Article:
Also, it’s the area that kept the same guy as Mosquito Control director four times because he used his convenient nickname, “Skeeter”, on the ballot.

Berserker's avatar

I vote all the time, and try to figure out the score. I’m no good with politics but I try to keep up with what’s going on and who does what. Do I think it matters? I don’t, but I could be wrong. I’m just glad I live in a place where I am allowed to vote, whether it does anything or not haha.

Headhurts's avatar

I don’t know a thing about local politics, don’t know who anyone is or where they are or what they stand for.

anartist's avatar

As Tip O’Neill said “all politics is local.” and I live on Capitol Hill—see my 2008 presidential vote here

anartist's avatar

re above picture link: exiting polling place at
Washington DC

two blocks from Capitol

during a prolonged and unpleasant litigation I was made aware through the discovery process of local councilperson’s staff’s activity n behalf of counter-plaintifff. Not cool.

Pachy's avatar

Truthfully, I am even more baffled by my city’s confusing local politics than by national ones, which discourages me from participating in them as I know I should. Bad pachy!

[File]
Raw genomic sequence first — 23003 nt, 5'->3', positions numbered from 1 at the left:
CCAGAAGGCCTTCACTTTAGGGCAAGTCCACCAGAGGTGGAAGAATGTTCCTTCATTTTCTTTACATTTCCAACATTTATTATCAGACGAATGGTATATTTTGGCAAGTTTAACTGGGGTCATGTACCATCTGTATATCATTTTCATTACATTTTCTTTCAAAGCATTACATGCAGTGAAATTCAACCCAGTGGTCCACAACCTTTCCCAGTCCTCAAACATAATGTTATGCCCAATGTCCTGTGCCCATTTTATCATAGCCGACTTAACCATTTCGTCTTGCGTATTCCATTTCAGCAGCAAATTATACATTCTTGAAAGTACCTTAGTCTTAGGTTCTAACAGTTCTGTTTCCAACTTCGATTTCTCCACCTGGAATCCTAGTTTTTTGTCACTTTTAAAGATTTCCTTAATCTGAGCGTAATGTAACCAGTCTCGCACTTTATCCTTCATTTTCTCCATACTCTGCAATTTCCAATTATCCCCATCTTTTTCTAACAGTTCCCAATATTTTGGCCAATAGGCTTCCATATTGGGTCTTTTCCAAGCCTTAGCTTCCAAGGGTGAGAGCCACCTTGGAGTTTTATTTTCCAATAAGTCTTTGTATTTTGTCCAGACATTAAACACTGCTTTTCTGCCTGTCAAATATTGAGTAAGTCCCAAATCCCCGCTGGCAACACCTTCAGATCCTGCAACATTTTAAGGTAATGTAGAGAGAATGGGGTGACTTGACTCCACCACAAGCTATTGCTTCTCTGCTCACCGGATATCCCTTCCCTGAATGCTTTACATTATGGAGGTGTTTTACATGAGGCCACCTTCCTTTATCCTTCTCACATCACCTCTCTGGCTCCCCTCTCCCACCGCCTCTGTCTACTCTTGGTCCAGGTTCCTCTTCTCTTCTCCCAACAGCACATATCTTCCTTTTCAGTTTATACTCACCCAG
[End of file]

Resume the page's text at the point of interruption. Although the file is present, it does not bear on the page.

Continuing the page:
Blackberry's avatar

1/10. I’m just passing through this state and don’t care about its problems (Virginia).

Linda_Owl's avatar

It does MATTER. The main problem is that there are no school classes that address this problem. Kids need to know the ins & outs of the assorted Political Parties & who their representatives are & what is the responsibilities of these assorted political representatives. It should be taught starting with the freshmen class in high school. However, I am not sure that Civics is still taught in the last year of high school (I think I remember that Civics class was being ‘phased out’). Unfortunately, the big corporations that have taken over all three levels of our government, do not want educated & informed voters – because they will not make as much profit as they will off of people who have no idea of what is going on. Remember what George Carlin had to say about people who try to think for themselves… the government & the big corporations who run our government do not want educated voters.

anartist's avatar

@Blackberry where do you call home? Do you care there?

Tropical_Willie's avatar

I am a member in several organizations, the local politicians are also members. I am recognized by members of the Town Council, Police and Sheriff. The Superior Court Judge is a friend. The politics for the town don’t match up with my liberal background but I’m involved still.

SadieMartinPaul's avatar

@anartist Some years ago, my husband was President of the Ward 6 Democrats. I don’t know your politics, or whether you affiliate with any party, but I do know that you live in Ward 6!

@Blackberry I, too, live in Virginia. Too bad you’re not connected or involved; this absurd place needs all the help it can get. Ok, that’s enough pontificating for one night. I really need to go buy some concealed weapons.